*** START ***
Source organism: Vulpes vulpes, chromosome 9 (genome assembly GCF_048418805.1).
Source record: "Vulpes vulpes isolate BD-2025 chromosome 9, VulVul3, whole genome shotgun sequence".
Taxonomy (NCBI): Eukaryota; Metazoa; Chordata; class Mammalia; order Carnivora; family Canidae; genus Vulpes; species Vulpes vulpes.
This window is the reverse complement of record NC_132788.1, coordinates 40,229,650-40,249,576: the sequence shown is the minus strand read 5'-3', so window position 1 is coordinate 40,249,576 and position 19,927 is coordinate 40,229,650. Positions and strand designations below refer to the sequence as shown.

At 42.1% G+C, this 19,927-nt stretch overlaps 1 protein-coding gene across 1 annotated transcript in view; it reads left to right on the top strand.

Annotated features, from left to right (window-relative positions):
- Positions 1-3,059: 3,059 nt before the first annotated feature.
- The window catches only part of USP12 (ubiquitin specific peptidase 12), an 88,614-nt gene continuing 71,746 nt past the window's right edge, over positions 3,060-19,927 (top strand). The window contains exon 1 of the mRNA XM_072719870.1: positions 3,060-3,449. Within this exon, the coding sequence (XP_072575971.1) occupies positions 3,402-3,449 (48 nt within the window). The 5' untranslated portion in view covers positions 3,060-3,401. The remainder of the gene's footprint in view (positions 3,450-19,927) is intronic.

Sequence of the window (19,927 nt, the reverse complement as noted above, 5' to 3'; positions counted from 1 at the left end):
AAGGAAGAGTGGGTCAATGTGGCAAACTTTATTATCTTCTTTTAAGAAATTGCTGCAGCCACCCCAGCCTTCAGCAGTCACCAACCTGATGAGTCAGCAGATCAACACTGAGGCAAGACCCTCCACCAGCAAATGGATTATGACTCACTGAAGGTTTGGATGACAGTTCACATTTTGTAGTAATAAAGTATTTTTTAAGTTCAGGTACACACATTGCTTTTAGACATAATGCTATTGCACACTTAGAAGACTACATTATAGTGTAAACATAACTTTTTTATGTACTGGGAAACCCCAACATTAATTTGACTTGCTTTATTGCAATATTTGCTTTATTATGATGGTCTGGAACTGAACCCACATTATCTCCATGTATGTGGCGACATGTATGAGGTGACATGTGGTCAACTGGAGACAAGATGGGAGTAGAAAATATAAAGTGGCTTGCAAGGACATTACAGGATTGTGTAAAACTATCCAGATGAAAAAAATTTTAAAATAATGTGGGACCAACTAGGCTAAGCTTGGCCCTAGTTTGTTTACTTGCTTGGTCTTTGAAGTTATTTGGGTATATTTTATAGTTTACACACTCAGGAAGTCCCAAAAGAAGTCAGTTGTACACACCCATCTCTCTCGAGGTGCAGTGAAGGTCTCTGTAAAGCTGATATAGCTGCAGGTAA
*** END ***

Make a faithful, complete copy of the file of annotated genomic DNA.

Source organism: Vulpes vulpes, chromosome 9 (genome assembly GCF_048418805.1).
Source record: "Vulpes vulpes isolate BD-2025 chromosome 9, VulVul3, whole genome shotgun sequence".
Taxonomy (NCBI): Eukaryota; Metazoa; Chordata; class Mammalia; order Carnivora; family Canidae; genus Vulpes; species Vulpes vulpes.
This window is the reverse complement of record NC_132788.1, coordinates 40,229,650-40,249,576: the sequence shown is the minus strand read 5'-3', so window position 1 is coordinate 40,249,576 and position 19,927 is coordinate 40,229,650. Positions and strand designations below refer to the sequence as shown.

At 42.1% G+C, this 19,927-nt stretch overlaps 1 protein-coding gene across 1 annotated transcript in view; it reads left to right on the top strand.

Annotated features, from left to right (window-relative positions):
- Positions 1-3,059: 3,059 nt before the first annotated feature.
- The window catches only part of USP12 (ubiquitin specific peptidase 12), an 88,614-nt gene continuing 71,746 nt past the window's right edge, over positions 3,060-19,927 (top strand). The window contains exon 1 of the mRNA XM_072719870.1: positions 3,060-3,449. Within this exon, the coding sequence (XP_072575971.1) occupies positions 3,402-3,449 (48 nt within the window). The 5' untranslated portion in view covers positions 3,060-3,401. The remainder of the gene's footprint in view (positions 3,450-19,927) is intronic.

Sequence of the window (19,927 nt, the reverse complement as noted above, 5' to 3'; positions counted from 1 at the left end):
AAGGAAGAGTGGGTCAATGTGGCAAACTTTATTATCTTCTTTTAAGAAATTGCTGCAGCCACCCCAGCCTTCAGCAGTCACCAACCTGATGAGTCAGCAGATCAACACTGAGGCAAGACCCTCCACCAGCAAATGGATTATGACTCACTGAAGGTTTGGATGACAGTTCACATTTTGTAGTAATAAAGTATTTTTTAAGTTCAGGTACACACATTGCTTTTAGACATAATGCTATTGCACACTTAGAAGACTACATTATAGTGTAAACATAACTTTTTTATGTACTGGGAAACCCCAACATTAATTTGACTTGCTTTATTGCAATATTTGCTTTATTATGATGGTCTGGAACTGAACCCACATTATCTCCATGTATGTGGCGACATGTATGAGGTGACATGTGGTCAACTGGAGACAAGATGGGAGTAGAAAATATAAAGTGGCTTGCAAGGACATTACAGGATTGTGTAAAACTATCCAGATGAAAAAAATTTTAAAATAATGTGGGACCAACTAGGCTAAGCTTGGCCCTAGTTTGTTTACTTGCTTGGTCTTTGAAGTTATTTGGGTATATTTTATAGTTTACACACTCAGGAAGTCCCAAAAGAAGTCAGTTGTACACACCCATCTCTCTCGAGGTGCAGTGAAGGTCTCTGTAAAGCTGATATAGCTGCAGGTAA